80sqm housing blocks to go on sale in Perth, homelessness throughout Western and a steep fall in property values in Perth must make people wonder what is going on with housing in Western Australia?
WA needs to develop a sophisticated policy response to the housing issues emerging in the 21st century.
During 2016, about 42.9% of low income households in WA were in rental stress, spending more than 30% of their income on housing. Over 2015-16, more than 24,000 people accessed homelessness services in WA alone.
Australia is experiencing a profound change in its property landscape and it is reshaping our way of life. Australia’s rental market is typified by short leases, where at the end of lease, tenants can be evicted without reason.
The changes we are experiencing are the result of a cumulative policy failure spanning decades of inaction. We need large-scale housing policy reform.
Central to solving this problem is using our growing community housing sector to grow a dedicated new supply of rental housing that is made available to a low to moderate income households.
Another strategy may be to bring together WA Government land and superannuation fund capital in a partnership model; where the State would contribute land for the construction of dwellings.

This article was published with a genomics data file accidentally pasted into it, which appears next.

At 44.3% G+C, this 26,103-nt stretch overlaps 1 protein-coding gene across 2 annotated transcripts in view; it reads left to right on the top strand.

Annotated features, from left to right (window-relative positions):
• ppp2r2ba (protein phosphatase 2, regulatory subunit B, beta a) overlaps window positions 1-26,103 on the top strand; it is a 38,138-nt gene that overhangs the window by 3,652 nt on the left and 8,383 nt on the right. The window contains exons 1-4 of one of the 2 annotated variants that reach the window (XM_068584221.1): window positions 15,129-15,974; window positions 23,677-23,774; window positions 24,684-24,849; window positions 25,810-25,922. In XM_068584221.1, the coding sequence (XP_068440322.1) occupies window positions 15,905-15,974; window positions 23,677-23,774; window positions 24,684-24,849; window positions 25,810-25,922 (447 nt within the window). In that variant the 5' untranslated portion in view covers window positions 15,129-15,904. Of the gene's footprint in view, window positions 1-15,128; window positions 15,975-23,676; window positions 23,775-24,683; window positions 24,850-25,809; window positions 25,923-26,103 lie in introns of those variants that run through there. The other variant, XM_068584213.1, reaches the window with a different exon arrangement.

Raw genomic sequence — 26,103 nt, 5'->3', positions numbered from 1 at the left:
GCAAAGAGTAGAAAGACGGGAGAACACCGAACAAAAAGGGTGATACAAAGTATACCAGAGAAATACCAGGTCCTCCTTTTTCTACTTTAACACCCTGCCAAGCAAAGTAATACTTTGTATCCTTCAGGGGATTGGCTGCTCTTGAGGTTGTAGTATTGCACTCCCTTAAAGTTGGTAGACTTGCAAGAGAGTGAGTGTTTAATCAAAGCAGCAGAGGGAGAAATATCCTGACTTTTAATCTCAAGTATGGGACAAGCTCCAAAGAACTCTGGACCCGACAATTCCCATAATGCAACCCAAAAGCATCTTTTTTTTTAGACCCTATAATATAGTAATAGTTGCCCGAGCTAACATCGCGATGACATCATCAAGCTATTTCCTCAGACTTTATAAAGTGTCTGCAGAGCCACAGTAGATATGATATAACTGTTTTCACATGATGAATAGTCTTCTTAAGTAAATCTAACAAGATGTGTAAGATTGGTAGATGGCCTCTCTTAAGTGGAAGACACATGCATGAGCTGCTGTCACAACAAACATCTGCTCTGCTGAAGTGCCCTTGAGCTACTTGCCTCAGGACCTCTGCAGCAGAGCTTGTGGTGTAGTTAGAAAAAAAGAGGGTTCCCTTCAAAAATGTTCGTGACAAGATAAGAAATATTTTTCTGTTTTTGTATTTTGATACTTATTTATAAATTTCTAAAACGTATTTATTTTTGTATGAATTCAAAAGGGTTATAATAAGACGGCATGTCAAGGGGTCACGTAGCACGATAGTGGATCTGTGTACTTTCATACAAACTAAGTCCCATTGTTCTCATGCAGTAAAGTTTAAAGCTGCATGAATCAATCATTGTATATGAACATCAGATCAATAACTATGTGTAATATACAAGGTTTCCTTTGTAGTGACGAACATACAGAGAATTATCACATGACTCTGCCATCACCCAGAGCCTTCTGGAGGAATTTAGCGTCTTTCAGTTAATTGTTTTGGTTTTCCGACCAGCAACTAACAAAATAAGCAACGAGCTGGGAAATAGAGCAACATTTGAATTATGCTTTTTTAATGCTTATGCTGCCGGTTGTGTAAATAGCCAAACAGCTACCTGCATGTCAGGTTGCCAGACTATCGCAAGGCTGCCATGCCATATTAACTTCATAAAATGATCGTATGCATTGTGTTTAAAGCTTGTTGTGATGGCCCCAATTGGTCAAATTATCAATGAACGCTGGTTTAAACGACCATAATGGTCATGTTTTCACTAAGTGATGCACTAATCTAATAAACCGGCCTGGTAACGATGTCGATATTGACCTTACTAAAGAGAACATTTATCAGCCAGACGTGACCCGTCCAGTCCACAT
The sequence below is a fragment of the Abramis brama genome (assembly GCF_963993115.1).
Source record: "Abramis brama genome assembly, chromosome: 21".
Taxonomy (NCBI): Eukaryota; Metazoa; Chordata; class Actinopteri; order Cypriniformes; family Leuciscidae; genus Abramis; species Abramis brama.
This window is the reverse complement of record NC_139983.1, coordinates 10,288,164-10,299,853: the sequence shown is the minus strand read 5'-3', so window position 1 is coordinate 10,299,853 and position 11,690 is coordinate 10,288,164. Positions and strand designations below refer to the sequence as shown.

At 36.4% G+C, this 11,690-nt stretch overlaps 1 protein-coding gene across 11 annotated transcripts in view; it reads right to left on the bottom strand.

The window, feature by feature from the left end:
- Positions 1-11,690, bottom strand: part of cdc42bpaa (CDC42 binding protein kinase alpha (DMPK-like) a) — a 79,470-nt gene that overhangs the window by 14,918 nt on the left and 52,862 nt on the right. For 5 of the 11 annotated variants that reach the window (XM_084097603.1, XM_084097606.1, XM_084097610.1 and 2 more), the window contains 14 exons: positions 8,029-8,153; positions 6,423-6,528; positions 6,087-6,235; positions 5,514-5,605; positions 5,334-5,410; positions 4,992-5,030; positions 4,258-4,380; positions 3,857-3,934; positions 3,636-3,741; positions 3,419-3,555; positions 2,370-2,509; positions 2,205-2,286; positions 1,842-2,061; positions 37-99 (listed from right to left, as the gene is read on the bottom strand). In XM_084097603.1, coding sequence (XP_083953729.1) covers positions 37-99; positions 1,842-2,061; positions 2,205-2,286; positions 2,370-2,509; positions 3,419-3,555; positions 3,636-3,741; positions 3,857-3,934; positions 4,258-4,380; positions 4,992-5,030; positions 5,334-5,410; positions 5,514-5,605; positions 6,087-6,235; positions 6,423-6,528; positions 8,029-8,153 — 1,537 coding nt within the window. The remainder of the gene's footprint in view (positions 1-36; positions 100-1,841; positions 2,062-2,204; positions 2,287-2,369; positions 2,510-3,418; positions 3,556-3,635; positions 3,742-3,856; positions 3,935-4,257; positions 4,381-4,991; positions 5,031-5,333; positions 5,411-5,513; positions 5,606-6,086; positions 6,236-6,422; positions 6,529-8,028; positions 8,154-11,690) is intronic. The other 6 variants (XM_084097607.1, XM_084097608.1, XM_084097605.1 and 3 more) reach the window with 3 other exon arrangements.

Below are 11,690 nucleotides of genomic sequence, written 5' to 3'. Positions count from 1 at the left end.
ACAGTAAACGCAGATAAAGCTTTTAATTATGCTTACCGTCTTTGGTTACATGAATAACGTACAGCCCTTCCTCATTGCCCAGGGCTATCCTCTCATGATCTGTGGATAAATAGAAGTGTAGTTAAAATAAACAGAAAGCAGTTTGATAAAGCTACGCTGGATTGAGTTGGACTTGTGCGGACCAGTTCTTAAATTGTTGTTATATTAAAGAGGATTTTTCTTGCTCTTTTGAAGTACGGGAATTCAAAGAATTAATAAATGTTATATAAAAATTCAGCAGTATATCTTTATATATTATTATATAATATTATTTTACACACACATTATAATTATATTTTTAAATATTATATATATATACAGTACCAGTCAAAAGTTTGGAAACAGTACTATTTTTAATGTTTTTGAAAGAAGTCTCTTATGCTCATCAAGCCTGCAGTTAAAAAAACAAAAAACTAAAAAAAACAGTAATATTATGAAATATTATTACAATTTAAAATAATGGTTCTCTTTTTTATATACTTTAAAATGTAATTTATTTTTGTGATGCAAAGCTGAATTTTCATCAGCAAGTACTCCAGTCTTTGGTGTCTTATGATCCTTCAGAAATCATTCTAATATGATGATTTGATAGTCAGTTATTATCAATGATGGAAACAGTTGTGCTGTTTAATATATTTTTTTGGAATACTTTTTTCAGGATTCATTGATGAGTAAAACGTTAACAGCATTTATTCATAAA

Both the major parties talk about policies for more jobs in WA. The housing industry is a significant employer and economic driver. Supportive housing policy would stimulate the economy and lead to job creation across the state.
While housing affordability was a prominent Federal election issue, in the lead up to the WA election neither of the major parties have announced any significant policy reforms to address either housing affordability or homelessness.
Rising homelessness, worsening housing affordability and declining home ownership rates present a complex and concerning problem, but one that does have solutions, provided there is enough political will to drive reform.